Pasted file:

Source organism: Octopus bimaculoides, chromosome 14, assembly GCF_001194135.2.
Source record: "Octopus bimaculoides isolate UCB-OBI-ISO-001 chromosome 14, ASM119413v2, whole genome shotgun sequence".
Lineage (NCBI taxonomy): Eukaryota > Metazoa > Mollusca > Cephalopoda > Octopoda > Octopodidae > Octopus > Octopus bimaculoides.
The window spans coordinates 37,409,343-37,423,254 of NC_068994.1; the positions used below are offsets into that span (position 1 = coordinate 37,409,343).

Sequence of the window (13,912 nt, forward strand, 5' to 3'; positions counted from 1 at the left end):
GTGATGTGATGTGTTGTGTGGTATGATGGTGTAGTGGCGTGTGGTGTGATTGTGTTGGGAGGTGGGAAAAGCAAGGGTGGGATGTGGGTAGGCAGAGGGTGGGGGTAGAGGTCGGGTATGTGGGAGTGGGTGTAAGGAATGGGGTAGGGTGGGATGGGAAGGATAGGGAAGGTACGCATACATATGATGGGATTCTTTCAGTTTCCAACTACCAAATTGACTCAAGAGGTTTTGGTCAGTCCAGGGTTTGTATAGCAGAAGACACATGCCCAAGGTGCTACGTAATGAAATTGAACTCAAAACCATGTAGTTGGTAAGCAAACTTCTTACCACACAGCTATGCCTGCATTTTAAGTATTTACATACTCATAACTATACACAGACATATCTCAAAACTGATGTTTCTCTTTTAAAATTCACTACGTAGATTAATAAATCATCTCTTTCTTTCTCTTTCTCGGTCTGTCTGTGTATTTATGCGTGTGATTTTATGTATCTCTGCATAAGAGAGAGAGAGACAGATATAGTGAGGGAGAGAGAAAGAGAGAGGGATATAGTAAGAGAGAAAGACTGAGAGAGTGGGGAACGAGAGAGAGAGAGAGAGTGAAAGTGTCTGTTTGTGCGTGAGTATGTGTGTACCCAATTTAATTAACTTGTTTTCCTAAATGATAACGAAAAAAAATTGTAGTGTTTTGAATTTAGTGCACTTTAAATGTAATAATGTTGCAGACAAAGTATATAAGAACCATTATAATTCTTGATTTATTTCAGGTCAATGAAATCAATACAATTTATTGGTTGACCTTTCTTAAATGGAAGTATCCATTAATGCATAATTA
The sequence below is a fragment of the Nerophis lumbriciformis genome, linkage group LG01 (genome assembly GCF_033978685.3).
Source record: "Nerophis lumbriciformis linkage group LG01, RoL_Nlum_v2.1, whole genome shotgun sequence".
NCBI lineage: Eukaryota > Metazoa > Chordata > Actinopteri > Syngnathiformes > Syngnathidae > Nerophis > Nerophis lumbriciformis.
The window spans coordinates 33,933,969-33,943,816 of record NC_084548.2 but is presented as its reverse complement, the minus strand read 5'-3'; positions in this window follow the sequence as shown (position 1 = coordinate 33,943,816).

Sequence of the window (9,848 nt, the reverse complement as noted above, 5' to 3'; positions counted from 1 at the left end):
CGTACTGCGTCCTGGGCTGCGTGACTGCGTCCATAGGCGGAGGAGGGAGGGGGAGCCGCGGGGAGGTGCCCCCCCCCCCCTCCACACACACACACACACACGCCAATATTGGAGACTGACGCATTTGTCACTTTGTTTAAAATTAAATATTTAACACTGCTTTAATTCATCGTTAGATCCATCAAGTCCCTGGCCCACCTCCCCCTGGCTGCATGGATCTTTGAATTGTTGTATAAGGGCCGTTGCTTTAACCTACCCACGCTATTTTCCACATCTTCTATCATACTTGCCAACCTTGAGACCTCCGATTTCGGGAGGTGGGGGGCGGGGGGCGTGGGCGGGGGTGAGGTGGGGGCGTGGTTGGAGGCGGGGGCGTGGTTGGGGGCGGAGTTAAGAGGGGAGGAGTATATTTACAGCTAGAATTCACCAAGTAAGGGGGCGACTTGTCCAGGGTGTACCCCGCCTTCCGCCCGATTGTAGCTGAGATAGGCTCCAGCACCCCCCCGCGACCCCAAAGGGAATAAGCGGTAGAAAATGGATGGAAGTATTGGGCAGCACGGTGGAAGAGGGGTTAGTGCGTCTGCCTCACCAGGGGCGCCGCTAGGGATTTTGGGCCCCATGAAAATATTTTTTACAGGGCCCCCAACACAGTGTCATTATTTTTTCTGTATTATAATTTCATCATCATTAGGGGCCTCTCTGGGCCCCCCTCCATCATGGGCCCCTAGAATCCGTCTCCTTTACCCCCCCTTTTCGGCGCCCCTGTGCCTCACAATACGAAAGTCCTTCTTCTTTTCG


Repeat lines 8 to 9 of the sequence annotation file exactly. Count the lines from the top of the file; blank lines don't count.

Source record: "Nerophis lumbriciformis linkage group LG01, RoL_Nlum_v2.1, whole genome shotgun sequence".
NCBI lineage: Eukaryota > Metazoa > Chordata > Actinopteri > Syngnathiformes > Syngnathidae > Nerophis > Nerophis lumbriciformis.